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Saving whales can slow global warming
Over a lifespan of around 60 years, every great whale absorbs about 33,000 kg of carbon dioxide over its life, whereas one tree absorbs up to 22 kg per year.
The term “Great Whales” covers the Odontoceti family Physeteridae (sperm whales); and the Mysticeti families Balaenidae (right and bowhead whales), Eschrichtiidae (grey whales), and some of the Balaenopteridae (Minke, Bryde’s, Sei, Blue and Fin; not Eden’s and Omura’s whales).
What’s more, wherever the whales go, phytoplankton grows – these tiny sea creatures absorb about 40% of all CO2 – that’s as much as 1.7 trillion trees or four Amazon rainforests.
More whales means more phytoplankton
Whales promote the growth of phytoplankton in two ways.
- The movement of whales pushes nutrients from the bottom of the ocean to the surface, which feeds phytoplankton and other marine life.
- The second way they help with carbon absorption is through their poop. Whales’ waste products contain exactly the substances – notably iron and nitrogen – phytoplankton need to grow.
A 1% increase in phytoplankton productivity is equivalent to 2 billion mature trees.
Using nature’s own technology to fight global warming
Sadly, humans almost drove whales to the brink of extinction. Whaling by humans has existed since the Stone Age. Throughout the 17th, 18th, and 19th centuries, commercial whaling was historically important as an industry and hundreds of thousands of great whales have been killed.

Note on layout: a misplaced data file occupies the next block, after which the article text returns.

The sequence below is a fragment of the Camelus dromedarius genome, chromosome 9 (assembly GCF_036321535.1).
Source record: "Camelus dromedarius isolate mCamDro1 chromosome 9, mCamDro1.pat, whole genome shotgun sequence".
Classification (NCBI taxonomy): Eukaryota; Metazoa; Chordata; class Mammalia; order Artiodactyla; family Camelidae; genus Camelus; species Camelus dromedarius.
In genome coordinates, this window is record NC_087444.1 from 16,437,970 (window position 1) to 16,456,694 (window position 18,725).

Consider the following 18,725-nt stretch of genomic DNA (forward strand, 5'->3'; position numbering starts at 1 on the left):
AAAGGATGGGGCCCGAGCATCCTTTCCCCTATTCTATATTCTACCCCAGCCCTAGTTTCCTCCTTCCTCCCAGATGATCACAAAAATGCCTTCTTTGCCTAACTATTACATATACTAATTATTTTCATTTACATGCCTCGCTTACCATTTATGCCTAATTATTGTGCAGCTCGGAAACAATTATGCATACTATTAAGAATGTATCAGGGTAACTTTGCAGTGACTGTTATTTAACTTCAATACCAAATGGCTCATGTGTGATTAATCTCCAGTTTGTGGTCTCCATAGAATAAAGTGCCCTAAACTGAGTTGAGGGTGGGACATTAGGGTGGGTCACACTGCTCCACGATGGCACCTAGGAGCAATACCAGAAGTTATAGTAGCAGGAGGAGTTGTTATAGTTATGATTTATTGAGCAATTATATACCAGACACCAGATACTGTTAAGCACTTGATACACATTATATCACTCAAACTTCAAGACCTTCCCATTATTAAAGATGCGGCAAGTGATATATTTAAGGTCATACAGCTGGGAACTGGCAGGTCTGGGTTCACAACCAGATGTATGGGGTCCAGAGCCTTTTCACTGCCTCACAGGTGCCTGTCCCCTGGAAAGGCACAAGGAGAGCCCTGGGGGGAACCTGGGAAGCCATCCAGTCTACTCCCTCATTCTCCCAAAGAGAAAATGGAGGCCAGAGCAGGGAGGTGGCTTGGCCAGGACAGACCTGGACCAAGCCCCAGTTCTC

Though industrialized whaling was banned in most places in 1986, their numbers are at a quarter of what they once were. Meanwhile, carbon dioxide is at its highest level in 3 million years. So, finding ways to absorb it is critical.
Saving whales and restoring their numbers could absorb 1.3 billion tonnes of CO2 every year.
A recognition of the contribution whales make could be a valuable alternative to costly and untested proposed technological solutions, such as capturing carbon directly from the air and burying it deep underground.
Current whaling nations are Norway, Iceland, and Japan, as well as the aboriginal communities of Siberia, Alaska, and northern Canada.
Whales can also be threatened by humans more indirectly. They are unintentionally caught in fishing nets by commercial fisheries as bycatch and accidentally swallow fishing hooks.
They are also affected by marine pollution. High levels of organic chemicals accumulate in these animals since they are high in the food chain. They have large reserves of blubber, more so for toothed whales as they are higher up the food chain than baleen whales. Lactating mothers can pass the toxins on to their young. These pollutants can cause gastrointestinal cancers and greater vulnerability to infectious diseases.
Whales can also be poisoned by swallowing litter, such as plastic bags.
Advanced military sonar also harms whales. Sonar interferes with the basic biological functions of whales-such as feeding and mating-by impacting their ability to echolocate. Whales swim in response to sonar and sometimes experience decompression sickness due to rapid changes in depth. Mass strandings have been triggered by sonar activity, resulting in injury or death.